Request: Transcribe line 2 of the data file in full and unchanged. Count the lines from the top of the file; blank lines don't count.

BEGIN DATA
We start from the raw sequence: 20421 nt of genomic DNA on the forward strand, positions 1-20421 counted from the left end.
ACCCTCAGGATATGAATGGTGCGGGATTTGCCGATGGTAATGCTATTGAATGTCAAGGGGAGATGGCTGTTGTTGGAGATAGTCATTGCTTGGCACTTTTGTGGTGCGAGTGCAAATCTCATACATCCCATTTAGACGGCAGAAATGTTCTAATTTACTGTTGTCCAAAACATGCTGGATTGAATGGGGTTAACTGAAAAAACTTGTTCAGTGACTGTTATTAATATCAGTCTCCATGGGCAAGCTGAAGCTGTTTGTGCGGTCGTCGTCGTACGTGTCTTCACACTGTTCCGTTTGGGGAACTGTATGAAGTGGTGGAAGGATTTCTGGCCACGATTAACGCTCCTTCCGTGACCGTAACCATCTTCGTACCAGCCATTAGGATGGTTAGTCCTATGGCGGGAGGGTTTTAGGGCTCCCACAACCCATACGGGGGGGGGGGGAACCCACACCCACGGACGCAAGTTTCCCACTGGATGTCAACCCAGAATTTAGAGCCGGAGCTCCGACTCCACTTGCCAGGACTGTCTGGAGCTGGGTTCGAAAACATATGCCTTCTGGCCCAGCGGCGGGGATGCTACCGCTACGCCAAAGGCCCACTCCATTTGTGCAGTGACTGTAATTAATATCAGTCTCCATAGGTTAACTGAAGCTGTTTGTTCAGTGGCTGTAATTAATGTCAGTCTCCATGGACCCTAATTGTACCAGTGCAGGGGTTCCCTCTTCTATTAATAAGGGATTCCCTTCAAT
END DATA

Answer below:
ACCCTCAGGATATGAATGGTGCGGGATTTGCCGATGGTAATGCTATTGAATGTCAAGGGGAGATGGCTGTTGTTGGAGATAGTCATTGCTTGGCACTTTTGTGGTGCGAGTGCAAATCTCATACATCCCATTTAGACGGCAGAAATGTTCTAATTTACTGTTGTCCAAAACATGCTGGATTGAATGGGGTTAACTGAAAAAACTTGTTCAGTGACTGTTATTAATATCAGTCTCCATGGGCAAGCTGAAGCTGTTTGTGCGGTCGTCGTCGTACGTGTCTTCACACTGTTCCGTTTGGGGAACTGTATGAAGTGGTGGAAGGATTTCTGGCCACGATTAACGCTCCTTCCGTGACCGTAACCATCTTCGTACCAGCCATTAGGATGGTTAGTCCTATGGCGGGAGGGTTTTAGGGCTCCCACAACCCATACGGGGGGGGGGGGAACCCACACCCACGGACGCAAGTTTCCCACTGGATGTCAACCCAGAATTTAGAGCCGGAGCTCCGACTCCACTTGCCAGGACTGTCTGGAGCTGGGTTCGAAAACATATGCCTTCTGGCCCAGCGGCGGGGATGCTACCGCTACGCCAAAGGCCCACTCCATTTGTGCAGTGACTGTAATTAATATCAGTCTCCATAGGTTAACTGAAGCTGTTTGTTCAGTGGCTGTAATTAATGTCAGTCTCCATGGACCCTAATTGTACCAGTGCAGGGGTTCCCTCTTCTATTAATAAGGGATTCCCTTCAAT